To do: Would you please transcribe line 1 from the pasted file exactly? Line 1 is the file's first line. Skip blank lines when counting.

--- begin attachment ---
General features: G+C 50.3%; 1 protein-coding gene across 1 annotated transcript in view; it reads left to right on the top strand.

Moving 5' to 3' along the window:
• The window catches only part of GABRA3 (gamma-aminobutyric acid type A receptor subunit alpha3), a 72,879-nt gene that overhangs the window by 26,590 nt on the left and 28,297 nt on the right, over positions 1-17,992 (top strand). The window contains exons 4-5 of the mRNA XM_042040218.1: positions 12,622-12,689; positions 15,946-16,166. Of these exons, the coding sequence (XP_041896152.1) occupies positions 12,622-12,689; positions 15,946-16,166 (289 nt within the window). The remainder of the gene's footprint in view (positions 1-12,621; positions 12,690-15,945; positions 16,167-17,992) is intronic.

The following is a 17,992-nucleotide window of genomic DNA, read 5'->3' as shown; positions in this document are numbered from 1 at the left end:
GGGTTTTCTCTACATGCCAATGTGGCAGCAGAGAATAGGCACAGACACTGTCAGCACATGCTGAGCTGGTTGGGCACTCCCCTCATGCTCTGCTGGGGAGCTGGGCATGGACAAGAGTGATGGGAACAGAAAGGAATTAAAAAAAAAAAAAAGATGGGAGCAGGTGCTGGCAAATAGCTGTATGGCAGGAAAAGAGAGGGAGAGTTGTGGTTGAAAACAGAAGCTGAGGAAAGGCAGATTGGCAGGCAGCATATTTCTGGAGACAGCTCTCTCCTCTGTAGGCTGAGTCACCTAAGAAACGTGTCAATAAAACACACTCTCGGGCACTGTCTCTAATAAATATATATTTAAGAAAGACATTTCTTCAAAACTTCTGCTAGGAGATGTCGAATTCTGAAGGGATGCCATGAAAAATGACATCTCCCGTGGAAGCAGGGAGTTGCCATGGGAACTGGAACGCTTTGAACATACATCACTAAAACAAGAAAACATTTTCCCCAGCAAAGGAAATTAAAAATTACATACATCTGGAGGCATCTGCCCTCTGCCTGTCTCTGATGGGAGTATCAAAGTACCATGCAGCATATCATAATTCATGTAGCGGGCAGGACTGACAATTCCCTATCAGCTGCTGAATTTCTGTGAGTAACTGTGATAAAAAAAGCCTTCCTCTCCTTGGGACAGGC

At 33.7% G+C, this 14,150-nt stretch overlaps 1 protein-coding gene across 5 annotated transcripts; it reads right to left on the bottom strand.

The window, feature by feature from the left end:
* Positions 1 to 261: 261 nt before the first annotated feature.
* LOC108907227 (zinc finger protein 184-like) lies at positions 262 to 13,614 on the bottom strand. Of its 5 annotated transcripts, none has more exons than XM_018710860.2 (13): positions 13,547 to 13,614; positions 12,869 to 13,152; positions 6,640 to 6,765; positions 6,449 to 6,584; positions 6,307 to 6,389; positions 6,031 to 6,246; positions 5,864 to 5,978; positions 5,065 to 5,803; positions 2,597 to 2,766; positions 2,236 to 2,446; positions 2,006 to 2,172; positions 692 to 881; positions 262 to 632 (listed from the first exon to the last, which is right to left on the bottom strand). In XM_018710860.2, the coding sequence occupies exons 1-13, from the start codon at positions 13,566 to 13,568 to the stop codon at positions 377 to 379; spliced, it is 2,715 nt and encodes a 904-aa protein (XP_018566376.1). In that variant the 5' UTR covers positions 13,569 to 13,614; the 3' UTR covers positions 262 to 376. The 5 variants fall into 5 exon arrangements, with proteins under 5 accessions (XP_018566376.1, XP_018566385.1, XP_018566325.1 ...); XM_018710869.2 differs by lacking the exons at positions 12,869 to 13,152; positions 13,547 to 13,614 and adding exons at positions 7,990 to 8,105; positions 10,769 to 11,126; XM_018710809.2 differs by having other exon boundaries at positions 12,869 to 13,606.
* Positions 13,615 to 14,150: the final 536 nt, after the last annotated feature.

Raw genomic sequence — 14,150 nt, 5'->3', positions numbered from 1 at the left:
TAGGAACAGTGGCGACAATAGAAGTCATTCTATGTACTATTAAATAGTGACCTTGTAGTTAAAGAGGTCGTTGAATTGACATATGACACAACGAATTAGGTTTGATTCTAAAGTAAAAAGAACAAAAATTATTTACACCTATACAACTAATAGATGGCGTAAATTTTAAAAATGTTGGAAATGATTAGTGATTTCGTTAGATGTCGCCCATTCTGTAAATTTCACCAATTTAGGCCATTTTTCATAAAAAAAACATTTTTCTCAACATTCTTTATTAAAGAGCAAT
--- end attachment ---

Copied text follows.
General features: G+C 50.3%; 1 protein-coding gene across 1 annotated transcript in view; it reads left to right on the top strand.